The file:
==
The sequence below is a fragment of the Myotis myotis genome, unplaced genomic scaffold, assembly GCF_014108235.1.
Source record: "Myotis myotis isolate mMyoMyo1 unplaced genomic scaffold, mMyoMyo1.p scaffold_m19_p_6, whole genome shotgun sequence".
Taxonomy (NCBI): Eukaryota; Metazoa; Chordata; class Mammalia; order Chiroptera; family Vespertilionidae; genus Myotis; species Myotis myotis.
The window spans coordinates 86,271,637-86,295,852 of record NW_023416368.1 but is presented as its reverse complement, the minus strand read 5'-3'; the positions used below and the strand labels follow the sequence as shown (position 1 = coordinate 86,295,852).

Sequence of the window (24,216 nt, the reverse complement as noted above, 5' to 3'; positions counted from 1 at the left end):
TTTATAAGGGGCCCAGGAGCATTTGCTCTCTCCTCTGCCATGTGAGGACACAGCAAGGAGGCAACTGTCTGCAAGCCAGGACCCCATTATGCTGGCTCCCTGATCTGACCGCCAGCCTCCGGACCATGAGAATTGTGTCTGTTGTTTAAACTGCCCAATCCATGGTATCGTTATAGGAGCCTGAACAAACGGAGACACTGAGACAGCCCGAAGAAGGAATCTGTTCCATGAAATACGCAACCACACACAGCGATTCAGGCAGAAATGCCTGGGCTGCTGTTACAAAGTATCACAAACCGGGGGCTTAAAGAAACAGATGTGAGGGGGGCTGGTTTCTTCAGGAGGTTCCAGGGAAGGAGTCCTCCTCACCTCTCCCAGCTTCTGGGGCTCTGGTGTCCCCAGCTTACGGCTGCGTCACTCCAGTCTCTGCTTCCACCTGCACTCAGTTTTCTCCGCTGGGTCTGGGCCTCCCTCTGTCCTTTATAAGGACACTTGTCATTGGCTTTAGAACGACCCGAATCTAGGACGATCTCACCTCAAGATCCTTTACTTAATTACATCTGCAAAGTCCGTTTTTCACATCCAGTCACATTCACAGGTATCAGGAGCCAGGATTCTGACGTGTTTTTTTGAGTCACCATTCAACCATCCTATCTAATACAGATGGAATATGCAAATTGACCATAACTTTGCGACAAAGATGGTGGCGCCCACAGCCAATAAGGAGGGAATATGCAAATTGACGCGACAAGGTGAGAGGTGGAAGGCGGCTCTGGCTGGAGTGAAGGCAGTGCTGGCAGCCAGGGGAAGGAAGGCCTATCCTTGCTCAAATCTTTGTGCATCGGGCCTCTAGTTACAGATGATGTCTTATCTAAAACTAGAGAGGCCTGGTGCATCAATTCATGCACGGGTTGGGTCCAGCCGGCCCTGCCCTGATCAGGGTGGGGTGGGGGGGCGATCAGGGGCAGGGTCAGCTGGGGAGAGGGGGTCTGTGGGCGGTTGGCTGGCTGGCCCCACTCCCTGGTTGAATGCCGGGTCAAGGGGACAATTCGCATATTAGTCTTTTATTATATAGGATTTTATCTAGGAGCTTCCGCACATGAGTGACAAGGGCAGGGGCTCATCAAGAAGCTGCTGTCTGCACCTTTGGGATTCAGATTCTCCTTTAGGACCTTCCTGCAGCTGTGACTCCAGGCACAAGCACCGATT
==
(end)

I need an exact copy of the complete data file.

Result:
The sequence below is a fragment of the Myotis myotis genome, unplaced genomic scaffold, assembly GCF_014108235.1.
Source record: "Myotis myotis isolate mMyoMyo1 unplaced genomic scaffold, mMyoMyo1.p scaffold_m19_p_6, whole genome shotgun sequence".
Taxonomy (NCBI): Eukaryota; Metazoa; Chordata; class Mammalia; order Chiroptera; family Vespertilionidae; genus Myotis; species Myotis myotis.
The window spans coordinates 86,271,637-86,295,852 of record NW_023416368.1 but is presented as its reverse complement, the minus strand read 5'-3'; the positions used below and the strand labels follow the sequence as shown (position 1 = coordinate 86,295,852).

Sequence of the window (24,216 nt, the reverse complement as noted above, 5' to 3'; positions counted from 1 at the left end):
TTTATAAGGGGCCCAGGAGCATTTGCTCTCTCCTCTGCCATGTGAGGACACAGCAAGGAGGCAACTGTCTGCAAGCCAGGACCCCATTATGCTGGCTCCCTGATCTGACCGCCAGCCTCCGGACCATGAGAATTGTGTCTGTTGTTTAAACTGCCCAATCCATGGTATCGTTATAGGAGCCTGAACAAACGGAGACACTGAGACAGCCCGAAGAAGGAATCTGTTCCATGAAATACGCAACCACACACAGCGATTCAGGCAGAAATGCCTGGGCTGCTGTTACAAAGTATCACAAACCGGGGGCTTAAAGAAACAGATGTGAGGGGGGCTGGTTTCTTCAGGAGGTTCCAGGGAAGGAGTCCTCCTCACCTCTCCCAGCTTCTGGGGCTCTGGTGTCCCCAGCTTACGGCTGCGTCACTCCAGTCTCTGCTTCCACCTGCACTCAGTTTTCTCCGCTGGGTCTGGGCCTCCCTCTGTCCTTTATAAGGACACTTGTCATTGGCTTTAGAACGACCCGAATCTAGGACGATCTCACCTCAAGATCCTTTACTTAATTACATCTGCAAAGTCCGTTTTTCACATCCAGTCACATTCACAGGTATCAGGAGCCAGGATTCTGACGTGTTTTTTTGAGTCACCATTCAACCATCCTATCTAATACAGATGGAATATGCAAATTGACCATAACTTTGCGACAAAGATGGTGGCGCCCACAGCCAATAAGGAGGGAATATGCAAATTGACGCGACAAGGTGAGAGGTGGAAGGCGGCTCTGGCTGGAGTGAAGGCAGTGCTGGCAGCCAGGGGAAGGAAGGCCTATCCTTGCTCAAATCTTTGTGCATCGGGCCTCTAGTTACAGATGATGTCTTATCTAAAACTAGAGAGGCCTGGTGCATCAATTCATGCACGGGTTGGGTCCAGCCGGCCCTGCCCTGATCAGGGTGGGGTGGGGGGGCGATCAGGGGCAGGGTCAGCTGGGGAGAGGGGGTCTGTGGGCGGTTGGCTGGCTGGCCCCACTCCCTGGTTGAATGCCGGGTCAAGGGGACAATTCGCATATTAGTCTTTTATTATATAGGATTTTATCTAGGAGCTTCCGCACATGAGTGACAAGGGCAGGGGCTCATCAAGAAGCTGCTGTCTGCACCTTTGGGATTCAGATTCTCCTTTAGGACCTTCCTGCAGCTGTGACTCCAGGCACAAGCACCGATT